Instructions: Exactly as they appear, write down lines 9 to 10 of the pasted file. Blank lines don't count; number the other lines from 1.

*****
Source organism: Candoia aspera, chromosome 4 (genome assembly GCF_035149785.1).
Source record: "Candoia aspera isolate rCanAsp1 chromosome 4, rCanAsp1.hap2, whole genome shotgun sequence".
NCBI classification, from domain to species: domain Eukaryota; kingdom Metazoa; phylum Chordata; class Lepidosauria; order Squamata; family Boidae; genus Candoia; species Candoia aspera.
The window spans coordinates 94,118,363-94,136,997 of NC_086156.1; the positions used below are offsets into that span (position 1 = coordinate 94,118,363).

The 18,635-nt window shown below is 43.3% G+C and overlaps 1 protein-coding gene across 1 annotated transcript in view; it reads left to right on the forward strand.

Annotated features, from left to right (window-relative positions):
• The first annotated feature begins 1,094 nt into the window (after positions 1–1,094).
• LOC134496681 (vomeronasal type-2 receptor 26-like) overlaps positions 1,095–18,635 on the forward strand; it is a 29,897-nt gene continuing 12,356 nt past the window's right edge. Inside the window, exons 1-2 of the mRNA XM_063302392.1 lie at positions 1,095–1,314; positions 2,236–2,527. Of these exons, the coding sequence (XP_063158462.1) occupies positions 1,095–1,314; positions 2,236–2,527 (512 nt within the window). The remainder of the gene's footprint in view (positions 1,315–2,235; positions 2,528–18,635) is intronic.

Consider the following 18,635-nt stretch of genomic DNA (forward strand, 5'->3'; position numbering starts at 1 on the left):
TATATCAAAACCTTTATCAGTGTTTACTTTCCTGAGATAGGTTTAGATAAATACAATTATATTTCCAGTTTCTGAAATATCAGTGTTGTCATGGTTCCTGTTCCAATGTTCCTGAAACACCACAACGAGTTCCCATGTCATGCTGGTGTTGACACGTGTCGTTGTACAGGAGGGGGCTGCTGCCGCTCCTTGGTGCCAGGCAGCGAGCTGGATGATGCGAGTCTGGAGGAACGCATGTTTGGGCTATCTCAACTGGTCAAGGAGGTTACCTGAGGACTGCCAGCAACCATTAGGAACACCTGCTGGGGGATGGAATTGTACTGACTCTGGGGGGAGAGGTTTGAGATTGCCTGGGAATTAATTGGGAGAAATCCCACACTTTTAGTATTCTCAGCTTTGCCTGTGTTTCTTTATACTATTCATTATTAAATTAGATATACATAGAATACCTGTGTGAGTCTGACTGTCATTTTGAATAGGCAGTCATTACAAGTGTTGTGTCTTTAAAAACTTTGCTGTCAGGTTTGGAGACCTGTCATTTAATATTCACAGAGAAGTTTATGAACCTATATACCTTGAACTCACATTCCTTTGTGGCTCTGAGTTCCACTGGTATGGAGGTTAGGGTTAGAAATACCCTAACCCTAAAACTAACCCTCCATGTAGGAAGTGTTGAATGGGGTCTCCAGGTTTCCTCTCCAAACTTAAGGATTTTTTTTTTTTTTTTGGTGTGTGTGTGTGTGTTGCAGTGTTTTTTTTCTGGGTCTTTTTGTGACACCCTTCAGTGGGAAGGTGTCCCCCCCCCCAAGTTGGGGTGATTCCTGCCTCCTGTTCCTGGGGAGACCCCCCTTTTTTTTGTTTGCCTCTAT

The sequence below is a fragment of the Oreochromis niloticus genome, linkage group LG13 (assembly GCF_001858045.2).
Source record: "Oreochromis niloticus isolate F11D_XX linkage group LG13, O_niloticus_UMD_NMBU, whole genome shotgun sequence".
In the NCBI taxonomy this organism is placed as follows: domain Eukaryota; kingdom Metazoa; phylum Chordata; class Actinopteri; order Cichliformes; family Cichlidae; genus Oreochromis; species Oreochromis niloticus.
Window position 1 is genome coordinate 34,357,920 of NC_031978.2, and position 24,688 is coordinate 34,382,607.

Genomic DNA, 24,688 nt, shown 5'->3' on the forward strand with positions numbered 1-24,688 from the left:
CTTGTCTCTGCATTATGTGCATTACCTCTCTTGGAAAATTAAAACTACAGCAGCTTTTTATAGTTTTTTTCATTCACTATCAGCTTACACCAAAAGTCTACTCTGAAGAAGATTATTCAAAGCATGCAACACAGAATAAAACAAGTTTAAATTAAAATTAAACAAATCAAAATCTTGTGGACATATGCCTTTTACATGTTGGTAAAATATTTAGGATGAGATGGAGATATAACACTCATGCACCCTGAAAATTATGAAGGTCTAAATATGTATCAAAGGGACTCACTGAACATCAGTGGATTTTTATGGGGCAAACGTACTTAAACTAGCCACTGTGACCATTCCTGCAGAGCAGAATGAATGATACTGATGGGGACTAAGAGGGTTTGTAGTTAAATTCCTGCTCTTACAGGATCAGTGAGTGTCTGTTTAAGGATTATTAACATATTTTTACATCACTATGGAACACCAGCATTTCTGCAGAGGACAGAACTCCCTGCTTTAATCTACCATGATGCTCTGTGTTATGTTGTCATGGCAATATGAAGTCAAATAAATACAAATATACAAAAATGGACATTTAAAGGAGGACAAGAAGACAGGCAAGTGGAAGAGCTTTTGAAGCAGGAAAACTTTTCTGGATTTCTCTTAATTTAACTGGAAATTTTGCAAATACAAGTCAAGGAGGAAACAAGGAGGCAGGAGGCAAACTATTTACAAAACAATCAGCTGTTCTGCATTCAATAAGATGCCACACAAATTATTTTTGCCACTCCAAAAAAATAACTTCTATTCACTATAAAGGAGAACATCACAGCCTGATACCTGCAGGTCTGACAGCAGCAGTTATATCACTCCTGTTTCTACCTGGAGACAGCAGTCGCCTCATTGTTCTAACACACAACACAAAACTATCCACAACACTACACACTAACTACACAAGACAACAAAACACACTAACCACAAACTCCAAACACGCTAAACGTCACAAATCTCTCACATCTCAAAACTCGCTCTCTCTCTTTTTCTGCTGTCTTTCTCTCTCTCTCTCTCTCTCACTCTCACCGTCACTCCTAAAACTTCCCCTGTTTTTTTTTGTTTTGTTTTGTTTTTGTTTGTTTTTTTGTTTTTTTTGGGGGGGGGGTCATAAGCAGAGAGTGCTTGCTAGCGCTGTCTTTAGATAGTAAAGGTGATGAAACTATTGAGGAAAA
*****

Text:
Consider the following 18,635-nt stretch of genomic DNA (forward strand, 5'->3'; position numbering starts at 1 on the left):
TATATCAAAACCTTTATCAGTGTTTACTTTCCTGAGATAGGTTTAGATAAATACAATTATATTTCCAGTTTCTGAAATATCAGTGTTGTCATGGTTCCTGTTCCAATGTTCCTGAAACACCACAACGAGTTCCCATGTCATGCTGGTGTTGACACGTGTCGTTGTACAGGAGGGGGCTGCTGCCGCTCCTTGGTGCCAGGCAGCGAGCTGGATGATGCGAGTCTGGAGGAACGCATGTTTGGGCTATCTCAACTGGTCAAGGAGGTTACCTGAGGACTGCCAGCAACCATTAGGAACACCTGCTGGGGGATGGAATTGTACTGACTCTGGGGGGAGAGGTTTGAGATTGCCTGGGAATTAATTGGGAGAAATCCCACACTTTTAGTATTCTCAGCTTTGCCTGTGTTTCTTTATACTATTCATTATTAAATTAGATATACATAGAATACCTGTGTGAGTCTGACTGTCATTTTGAATAGGCAGTCATTACAAGTGTTGTGTCTTTAAAAACTTTGCTGTCAGGTTTGGAGACCTGTCATTTAATATTCACAGAGAAGTTTATGAACCTATATACCTTGAACTCACATTCCTTTGTGGCTCTGAGTTCCACTGGTATGGAGGTTAGGGTTAGAAATACCCTAACCCTAAAACTAACCCTCCATGTAGGAAGTGTTGAATGGGGTCTCCAGGTTTCCTCTCCAAACTTAAGGATTTTTTTTTTTTTTTTGGTGTGTGTGTGTGTGTTGCAGTGTTTTTTTTCTGGGTCTTTTTGTGACACCCTTCAGTGGGAAGGTGTCCCCCCCCCCAAGTTGGGGTGATTCCTGCCTCCTGTTCCTGGGGAGACCCCCCTTTTTTTTGTTTGCCTCTAT